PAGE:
Nemawashi

 

Time to take off the green, and turn to elsewhere on the globe: I love when I can put an international spin on this old blog of mine. As many of you know, I teach business English and American corporate culture, and though I’ve had students from all over the world, most of the ones I teach now are Japanese. Some seemed puzzled by my lessons on conducting a typical American business meeting. They’re puzzled mainly because the textbooks don’t seem to represent the reality they experience in US conference rooms, but of course the books present a perfect, formalized sort of meeting where no one shouts or swears or spills coffee or runs out in tears, and every point on the agenda is expertly discussed. But I sensed there was something else besides this dissonance between reality and ideal. Finally one of my students filled me in on nemawashi, or the Japanese way of conducting business, and once I understood it, I was quite intrigued.

The word nemawashi is actually quite old, and refers to the act of transplanting a tree, by “digging around the roots.” If you’ve ever brought home a bush from Home Depot, you know you can’t just slog it into the ground: It takes a lot of tedious preparation, digging deep, preparing the soil around it…And so, in Japan, you don’t just show up at a business meeting, see the agenda for the first time and immediately start discussing, or arguing about it. The tree has already been set firmly into the ground, so basically all the meeting participants are just contentedly patting the soil down, and acting in harmony. All the work, or drama, of the meeting has been done before hand: Through days or perhaps weeks of phones calls, emails or conversations where sticky points are hashed out individually or with small groups of people, and ideas can be judged beforehand more or less by consensus, so you don’t have the embarrassment of presenting a bad idea to your boss in front of everyone. The idea is to achieve harmony—how Zen is that?—among all participants, boss included. Everyone is, if not overwhelmingly on board, more or less satisfied with the outcome.

Since I heard about this, I’ve been thinking about what other areas of life you could apply this to. Family, especially if you have an extended family as large as mine, comes to mind. Sometimes there is a big decision that has to be made, maybe regarding aging family members or money matters, that invariably gets addressed at a holiday or wedding or funeral, the only time when everyone is together, but not the best time to make crucial decisions. You can see efforts toward a kind of nemawashi in politics, in Congressional lobbying and back-room deals, but somehow it doesn’t seem to work very harmoniously there. And lots of American companies have a toxic kind of corporate culture, which likely affects their bottom line, so it wouldn’t hurt them, either.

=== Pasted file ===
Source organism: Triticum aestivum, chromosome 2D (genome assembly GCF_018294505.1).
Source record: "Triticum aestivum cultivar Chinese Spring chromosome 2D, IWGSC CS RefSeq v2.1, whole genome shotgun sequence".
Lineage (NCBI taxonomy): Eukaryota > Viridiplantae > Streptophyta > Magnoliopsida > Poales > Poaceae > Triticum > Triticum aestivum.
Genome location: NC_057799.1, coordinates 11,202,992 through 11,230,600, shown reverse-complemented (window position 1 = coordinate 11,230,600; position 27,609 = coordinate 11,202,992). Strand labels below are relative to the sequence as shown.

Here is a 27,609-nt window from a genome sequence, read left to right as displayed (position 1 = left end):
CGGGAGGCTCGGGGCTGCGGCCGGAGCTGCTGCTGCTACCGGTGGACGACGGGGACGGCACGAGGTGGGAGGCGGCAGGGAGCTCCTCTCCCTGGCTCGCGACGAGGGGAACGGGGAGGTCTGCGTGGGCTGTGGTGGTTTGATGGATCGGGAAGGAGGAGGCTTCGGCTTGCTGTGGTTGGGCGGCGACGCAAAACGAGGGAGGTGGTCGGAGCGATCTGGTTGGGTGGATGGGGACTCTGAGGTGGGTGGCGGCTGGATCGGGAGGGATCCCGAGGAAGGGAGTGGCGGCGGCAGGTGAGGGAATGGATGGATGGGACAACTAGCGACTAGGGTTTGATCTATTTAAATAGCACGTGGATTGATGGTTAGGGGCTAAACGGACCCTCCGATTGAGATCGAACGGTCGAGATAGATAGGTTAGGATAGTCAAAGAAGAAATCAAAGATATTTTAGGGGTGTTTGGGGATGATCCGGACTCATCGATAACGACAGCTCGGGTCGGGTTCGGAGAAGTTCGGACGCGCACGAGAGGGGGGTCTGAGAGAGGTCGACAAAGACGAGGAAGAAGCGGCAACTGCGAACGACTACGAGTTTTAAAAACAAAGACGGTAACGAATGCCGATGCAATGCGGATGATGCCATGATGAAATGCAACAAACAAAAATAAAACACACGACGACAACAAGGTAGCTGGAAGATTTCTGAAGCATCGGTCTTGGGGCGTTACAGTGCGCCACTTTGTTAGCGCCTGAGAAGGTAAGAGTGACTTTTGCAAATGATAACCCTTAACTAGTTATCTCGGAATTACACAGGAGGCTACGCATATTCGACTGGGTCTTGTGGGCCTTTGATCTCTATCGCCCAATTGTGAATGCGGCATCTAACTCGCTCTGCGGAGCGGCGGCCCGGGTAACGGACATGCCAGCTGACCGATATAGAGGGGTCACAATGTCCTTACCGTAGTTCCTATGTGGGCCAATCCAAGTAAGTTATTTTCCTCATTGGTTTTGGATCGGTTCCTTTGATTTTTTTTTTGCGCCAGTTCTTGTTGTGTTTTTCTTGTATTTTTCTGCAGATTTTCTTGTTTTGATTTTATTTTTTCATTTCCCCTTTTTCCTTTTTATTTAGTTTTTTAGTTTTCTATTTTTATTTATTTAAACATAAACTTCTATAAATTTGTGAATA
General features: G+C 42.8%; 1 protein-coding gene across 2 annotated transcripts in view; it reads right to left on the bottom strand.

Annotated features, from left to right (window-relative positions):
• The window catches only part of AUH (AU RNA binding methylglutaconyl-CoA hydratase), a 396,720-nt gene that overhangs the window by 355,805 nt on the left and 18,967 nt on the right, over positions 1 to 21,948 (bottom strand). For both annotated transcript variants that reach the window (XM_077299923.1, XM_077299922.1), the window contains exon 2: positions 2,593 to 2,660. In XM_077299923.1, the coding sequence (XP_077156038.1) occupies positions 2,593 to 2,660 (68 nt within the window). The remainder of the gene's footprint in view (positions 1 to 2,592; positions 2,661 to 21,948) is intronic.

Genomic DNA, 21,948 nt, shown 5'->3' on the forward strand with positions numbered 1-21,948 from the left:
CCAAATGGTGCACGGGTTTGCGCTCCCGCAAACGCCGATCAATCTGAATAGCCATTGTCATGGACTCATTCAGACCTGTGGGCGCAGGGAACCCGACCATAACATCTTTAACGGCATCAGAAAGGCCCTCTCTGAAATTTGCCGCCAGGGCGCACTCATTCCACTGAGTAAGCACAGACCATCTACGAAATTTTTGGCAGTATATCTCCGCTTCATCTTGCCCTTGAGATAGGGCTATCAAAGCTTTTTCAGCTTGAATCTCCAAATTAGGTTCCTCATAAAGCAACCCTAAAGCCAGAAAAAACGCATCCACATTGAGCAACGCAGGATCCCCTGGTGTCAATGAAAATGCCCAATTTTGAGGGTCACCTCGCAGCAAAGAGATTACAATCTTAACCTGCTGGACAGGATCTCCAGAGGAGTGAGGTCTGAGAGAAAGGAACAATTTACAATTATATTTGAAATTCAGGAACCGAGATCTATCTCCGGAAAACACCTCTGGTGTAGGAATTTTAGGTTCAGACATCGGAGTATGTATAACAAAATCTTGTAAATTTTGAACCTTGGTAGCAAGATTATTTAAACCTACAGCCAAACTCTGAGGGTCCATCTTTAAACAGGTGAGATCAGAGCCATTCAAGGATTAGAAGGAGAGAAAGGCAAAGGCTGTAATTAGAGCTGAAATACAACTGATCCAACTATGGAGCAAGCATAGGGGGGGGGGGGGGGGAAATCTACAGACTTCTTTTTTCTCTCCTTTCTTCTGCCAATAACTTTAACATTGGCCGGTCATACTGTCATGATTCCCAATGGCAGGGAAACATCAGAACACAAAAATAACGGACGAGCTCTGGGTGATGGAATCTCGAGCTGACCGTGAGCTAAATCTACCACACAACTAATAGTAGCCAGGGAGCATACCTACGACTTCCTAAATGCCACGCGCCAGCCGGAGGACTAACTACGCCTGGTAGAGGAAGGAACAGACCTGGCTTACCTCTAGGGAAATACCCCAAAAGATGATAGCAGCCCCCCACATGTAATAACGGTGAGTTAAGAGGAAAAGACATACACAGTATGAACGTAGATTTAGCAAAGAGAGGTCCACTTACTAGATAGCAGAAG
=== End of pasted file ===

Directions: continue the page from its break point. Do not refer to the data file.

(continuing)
I’m thinking this idea of institutional harmony could work with this huge divide  growing starker by the day in the Catholic church, with traditionalists versus the progressives. I’m in the progressive camp, in case you hadn’t noticed; we call nemawashi “dialogue,”(though I truly hate seeing that word used as a verb, and “starting the dialogue” is turning into a meaningless cliché). I am not taking up arms for the Church Militant, but would like to see some fairly radical change, and soon. And this seems a good time to announce the next phase of this blog, which ties in with my new writing project. If you’re not interested, then just move along; there’s plenty of other fun, profane and godless blogs to read on WordPress, many that are much  better than mine.  But if you’re curious, stay tuned…

2 thoughts on “Nemawashi

  1. Kathy – I have seen ‘nemawashi’ in action. The drawback to following it in American contexts is that Americans expect a certain amount of “making a decision” to be done in public and at the meeting. It is all too easy to announce the decision at a meeting which excludes some people from participating in whatever process was needed to come to a decision. Which leads to people insisting that they see the process in action – which further leads to more and longer meetings. Which has drawbacks of its own as well if a decision must be made by a certain deadline.

    There must be a balance here somewhere between the two styles.

    Like

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